Our Team

The Biomonitoring Program comprises portions of three divisions at the New Jersey Department of Health as well as the NJDEP and a number of partner organizations.

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Frequently Asked Questions

What is biomonitoring? Get answers to frequently asked questions about this program.

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Biomonitoring Commission

The Biomonitoring Commission supports the PHEL biomonitoring program throughout the course of its grant and will maintain oversight of state biomonitoring activities beyond the life of the grant.

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Biomonitoring Program

The State of New Jersey Department of Health (NJDOH) was awarded a five year biomonitoring grant from the Centers for Disease Control and Prevention (CDC) in 2014.  The purpose of the cooperative agreement is to provide the NJDOH Public Health and Environmental Laboratories (PHEL) the capability and capacity to conduct world class biomonitoring. PHEL is using a portion of the resources to acquire state-of-the-art technology that will give us the ability to test for environmental contaminants to which NJ residents could potentially be exposed.  The cooperative agreement is being used to develop three core projects that will help the State identify exposure trends.

Toxic Substances Control Act

The Toxic Substances Control Act (TSCA) publishes a list of each chemical substance that is manufactured or processed, including imports, in the United States. That list contains more than 85,000 chemicals and continues to grow.  There are many sources and routes of chemical exposure, including: air, food, water, bathing, furniture, soil, cleaning products, cosmetics and job related exposure. Some chemicals pass through the body quickly with minimal effect while others persist for a long time. Biomonitoring is the screening of blood, urine, saliva, hair, and other specimens, to help assess the exposure to or accumulation of environmental chemicals in humans.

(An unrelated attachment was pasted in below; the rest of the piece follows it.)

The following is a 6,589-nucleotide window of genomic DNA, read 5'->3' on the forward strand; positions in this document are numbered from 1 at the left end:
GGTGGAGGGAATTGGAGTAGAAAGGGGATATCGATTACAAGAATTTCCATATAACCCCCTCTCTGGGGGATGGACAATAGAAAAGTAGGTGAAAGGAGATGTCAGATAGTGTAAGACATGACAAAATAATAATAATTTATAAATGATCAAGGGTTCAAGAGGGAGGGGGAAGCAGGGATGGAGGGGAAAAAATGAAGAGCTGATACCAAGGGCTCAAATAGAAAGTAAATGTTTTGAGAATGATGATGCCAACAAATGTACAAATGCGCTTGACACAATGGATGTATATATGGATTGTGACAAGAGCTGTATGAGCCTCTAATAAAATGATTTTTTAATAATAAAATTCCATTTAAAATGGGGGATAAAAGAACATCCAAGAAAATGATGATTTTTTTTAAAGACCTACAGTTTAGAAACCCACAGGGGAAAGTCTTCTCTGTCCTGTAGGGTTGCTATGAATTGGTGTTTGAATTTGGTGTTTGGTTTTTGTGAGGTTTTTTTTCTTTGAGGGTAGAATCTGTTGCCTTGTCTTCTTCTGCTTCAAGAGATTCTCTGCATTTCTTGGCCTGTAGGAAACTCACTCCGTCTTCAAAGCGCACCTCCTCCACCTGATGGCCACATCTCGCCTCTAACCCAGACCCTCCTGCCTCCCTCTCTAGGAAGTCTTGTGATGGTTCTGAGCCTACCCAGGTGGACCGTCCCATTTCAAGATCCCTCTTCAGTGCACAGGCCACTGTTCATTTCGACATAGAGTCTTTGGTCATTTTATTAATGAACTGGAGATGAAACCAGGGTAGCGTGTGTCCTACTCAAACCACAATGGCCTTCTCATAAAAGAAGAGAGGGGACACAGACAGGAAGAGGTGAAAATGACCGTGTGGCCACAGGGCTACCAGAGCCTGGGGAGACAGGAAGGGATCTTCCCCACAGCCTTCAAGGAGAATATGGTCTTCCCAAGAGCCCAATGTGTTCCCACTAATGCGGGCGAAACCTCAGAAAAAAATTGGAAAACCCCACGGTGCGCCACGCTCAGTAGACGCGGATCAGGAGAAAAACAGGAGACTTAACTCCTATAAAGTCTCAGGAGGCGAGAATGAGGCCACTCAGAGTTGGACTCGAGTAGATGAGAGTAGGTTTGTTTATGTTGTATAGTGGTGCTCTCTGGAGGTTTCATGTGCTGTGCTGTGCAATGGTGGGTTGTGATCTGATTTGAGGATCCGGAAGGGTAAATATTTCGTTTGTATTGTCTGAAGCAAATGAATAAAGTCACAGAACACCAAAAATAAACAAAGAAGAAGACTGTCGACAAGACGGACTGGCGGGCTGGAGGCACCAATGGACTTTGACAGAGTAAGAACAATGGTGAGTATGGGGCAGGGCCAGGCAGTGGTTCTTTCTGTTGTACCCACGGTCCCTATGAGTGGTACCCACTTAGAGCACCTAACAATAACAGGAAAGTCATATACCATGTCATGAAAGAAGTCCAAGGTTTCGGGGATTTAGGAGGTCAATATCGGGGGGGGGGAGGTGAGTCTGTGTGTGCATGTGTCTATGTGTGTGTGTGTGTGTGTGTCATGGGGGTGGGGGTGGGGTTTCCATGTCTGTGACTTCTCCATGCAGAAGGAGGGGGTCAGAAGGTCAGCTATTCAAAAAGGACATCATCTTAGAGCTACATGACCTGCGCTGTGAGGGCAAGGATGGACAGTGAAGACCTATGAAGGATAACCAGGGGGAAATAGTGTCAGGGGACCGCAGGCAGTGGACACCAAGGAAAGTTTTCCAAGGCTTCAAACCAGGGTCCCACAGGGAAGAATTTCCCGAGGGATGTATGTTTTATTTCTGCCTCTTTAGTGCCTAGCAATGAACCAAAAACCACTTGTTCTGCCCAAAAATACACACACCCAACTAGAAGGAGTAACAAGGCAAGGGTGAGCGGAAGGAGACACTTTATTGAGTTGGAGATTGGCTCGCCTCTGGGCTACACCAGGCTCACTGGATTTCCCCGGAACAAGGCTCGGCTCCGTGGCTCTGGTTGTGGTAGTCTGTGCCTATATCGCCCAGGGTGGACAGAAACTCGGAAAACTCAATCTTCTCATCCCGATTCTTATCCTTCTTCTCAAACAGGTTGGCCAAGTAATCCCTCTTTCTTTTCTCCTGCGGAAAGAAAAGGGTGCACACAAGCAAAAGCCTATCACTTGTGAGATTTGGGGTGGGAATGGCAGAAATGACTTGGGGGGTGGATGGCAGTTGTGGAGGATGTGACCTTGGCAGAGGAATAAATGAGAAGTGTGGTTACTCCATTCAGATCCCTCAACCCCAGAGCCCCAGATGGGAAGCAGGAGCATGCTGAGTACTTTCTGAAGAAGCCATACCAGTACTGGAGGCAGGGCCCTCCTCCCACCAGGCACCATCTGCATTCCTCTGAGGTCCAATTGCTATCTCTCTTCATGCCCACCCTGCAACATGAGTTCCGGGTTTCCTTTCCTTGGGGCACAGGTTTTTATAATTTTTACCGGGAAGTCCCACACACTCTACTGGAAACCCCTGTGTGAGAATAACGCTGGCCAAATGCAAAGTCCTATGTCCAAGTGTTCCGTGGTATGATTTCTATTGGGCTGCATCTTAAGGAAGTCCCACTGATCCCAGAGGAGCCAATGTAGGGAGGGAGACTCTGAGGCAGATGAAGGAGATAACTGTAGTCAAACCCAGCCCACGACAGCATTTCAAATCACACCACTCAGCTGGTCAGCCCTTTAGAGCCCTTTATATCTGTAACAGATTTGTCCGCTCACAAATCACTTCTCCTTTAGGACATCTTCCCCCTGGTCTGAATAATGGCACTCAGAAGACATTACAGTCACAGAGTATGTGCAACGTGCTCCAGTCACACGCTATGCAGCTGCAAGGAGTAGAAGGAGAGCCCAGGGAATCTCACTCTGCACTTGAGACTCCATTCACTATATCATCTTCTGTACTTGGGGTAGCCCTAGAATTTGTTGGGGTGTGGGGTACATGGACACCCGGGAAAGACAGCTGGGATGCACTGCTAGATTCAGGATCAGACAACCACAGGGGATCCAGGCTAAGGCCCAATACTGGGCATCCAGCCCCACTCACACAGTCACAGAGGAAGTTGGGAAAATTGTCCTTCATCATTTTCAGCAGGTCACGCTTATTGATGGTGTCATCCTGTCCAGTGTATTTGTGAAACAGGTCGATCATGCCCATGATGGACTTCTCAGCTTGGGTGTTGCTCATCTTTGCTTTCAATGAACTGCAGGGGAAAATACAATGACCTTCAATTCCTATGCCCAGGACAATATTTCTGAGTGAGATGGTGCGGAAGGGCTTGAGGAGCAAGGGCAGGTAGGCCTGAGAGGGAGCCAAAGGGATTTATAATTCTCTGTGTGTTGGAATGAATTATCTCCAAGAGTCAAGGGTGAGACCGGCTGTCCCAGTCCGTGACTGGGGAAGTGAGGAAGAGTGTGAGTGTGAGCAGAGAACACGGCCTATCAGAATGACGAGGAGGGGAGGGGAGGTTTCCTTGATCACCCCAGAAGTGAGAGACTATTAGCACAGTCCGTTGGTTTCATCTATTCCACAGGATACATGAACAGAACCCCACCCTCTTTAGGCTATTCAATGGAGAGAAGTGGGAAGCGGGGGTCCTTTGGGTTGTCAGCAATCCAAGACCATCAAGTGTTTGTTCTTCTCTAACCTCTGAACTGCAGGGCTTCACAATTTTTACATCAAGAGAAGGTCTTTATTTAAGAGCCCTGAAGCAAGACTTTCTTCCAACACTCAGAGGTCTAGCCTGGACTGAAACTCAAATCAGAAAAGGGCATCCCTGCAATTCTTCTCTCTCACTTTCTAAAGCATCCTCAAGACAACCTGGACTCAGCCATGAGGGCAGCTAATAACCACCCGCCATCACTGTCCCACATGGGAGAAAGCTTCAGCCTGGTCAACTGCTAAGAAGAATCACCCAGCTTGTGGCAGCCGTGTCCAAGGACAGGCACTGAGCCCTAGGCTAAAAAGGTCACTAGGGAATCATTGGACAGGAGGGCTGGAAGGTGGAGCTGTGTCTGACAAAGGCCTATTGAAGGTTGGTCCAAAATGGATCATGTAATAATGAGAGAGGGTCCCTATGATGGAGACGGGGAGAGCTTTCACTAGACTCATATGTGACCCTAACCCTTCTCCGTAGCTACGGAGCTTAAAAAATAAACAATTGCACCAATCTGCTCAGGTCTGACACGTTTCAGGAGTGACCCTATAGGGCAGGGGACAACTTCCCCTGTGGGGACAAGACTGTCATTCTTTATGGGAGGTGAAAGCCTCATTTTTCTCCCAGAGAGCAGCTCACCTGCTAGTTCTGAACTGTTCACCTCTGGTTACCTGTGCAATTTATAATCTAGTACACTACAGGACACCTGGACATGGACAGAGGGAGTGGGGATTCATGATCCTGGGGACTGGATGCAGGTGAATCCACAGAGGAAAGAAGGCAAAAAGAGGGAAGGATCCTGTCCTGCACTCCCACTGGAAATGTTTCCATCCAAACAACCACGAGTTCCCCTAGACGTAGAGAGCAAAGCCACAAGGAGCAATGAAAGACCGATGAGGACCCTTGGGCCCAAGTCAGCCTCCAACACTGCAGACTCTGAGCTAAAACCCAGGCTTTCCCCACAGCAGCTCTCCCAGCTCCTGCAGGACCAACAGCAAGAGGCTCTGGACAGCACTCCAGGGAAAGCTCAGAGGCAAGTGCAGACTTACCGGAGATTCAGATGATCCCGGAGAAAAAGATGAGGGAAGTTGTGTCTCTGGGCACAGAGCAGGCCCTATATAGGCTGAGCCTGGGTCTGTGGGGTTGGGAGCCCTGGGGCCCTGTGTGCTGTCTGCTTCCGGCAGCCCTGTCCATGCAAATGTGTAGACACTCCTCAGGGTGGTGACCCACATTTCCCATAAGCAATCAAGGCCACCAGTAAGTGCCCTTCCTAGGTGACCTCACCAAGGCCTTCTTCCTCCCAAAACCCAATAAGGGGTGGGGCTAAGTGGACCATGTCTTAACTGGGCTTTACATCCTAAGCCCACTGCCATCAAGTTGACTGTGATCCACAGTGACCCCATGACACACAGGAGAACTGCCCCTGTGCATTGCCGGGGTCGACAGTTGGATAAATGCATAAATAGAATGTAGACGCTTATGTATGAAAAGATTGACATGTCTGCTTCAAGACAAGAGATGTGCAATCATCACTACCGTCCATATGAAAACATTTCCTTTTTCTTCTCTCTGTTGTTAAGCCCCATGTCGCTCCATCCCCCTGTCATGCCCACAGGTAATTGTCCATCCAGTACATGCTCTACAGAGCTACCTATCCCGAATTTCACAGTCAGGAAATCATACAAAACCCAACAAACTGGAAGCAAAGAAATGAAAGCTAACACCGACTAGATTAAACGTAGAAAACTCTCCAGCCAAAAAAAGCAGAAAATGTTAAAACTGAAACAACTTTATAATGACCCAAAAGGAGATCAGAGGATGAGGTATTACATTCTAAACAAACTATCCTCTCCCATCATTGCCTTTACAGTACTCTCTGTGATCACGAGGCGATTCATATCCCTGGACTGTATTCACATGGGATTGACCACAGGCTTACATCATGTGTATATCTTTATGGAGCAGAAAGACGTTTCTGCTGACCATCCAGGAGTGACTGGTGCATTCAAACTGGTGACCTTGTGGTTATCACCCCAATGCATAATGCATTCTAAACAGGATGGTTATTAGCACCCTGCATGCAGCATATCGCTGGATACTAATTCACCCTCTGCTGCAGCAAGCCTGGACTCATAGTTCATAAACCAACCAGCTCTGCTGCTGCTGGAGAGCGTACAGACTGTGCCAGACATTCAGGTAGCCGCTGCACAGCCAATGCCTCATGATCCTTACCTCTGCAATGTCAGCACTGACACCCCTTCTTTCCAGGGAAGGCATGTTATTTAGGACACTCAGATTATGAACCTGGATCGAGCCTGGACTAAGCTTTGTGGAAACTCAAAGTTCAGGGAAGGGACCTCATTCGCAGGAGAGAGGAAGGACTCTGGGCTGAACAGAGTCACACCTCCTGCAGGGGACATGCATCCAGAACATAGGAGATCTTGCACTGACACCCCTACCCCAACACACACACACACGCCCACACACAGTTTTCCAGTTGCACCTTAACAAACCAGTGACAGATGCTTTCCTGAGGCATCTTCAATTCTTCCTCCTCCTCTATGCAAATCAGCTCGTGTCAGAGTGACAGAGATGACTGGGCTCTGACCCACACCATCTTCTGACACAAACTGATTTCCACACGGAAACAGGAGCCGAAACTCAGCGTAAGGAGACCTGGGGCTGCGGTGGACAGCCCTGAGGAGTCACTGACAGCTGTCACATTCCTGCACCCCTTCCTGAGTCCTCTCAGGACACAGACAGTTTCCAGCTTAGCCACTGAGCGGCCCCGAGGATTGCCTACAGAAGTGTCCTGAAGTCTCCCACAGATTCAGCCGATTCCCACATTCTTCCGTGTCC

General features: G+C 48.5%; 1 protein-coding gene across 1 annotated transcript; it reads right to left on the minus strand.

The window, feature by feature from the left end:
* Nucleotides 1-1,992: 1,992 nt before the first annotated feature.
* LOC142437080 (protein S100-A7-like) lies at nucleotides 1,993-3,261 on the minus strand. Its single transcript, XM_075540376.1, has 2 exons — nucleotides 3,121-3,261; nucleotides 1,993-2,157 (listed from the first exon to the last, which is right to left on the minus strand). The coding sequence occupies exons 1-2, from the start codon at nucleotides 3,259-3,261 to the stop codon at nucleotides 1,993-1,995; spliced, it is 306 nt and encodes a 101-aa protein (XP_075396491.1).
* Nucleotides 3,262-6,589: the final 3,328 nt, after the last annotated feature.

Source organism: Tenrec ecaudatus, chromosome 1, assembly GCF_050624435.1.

Biomonitoring is a complement to environmental testing for chemicals and is a tool that helps public health officials in determining the root cause of exposure and how to address it.  

Though the CDC provides invaluable biomonitoring data through the National Health and Nutrition Examination Survey (NHANES) reports, it unfortunately cannot provide state-specific biomonitoring data.  NJDOH and CDC view the cooperative agreement as not only a 5-year partnership to generate NJ-specific data, but as the foundation of a permanent, self-sustaining program. NJDOH and New Jersey Department of Environmental Protection (NJDEP) leadership have worked together to establish the State of New Jersey Biomonitoring Commission to oversee and guide future biomonitoring studies. Analytical, epidemiological, environmental, academic, and exposure experts, along with community activists, have been recruited to guide the program.  The NJ Biomonitoring Program also aims to increase outreach and public awareness of the value and importance of biomonitoring to the citizens of the State of New Jersey.

Upcoming Meetings

Upcoming meeting information

2019 National Biomonitoring Meeting, Oct. 22-24, 2019, St. Paul, MN

https://www.aphl.org/programs/environmental_health/nbn/Pages/National-Biomonitoring-Meeting.aspx


2020 APHL Annual Meeting, June 8-11, 2020, Portland, OR

https://www.aphl.org/conferences/annualmeeting/Pages/default.aspx


2020 ISES Annual Meeting, September 20-24, 2020, Oakland, CA

https://intlexposurescience.org/meetings/2020-annual-meeting

Last Reviewed: 10/2/2019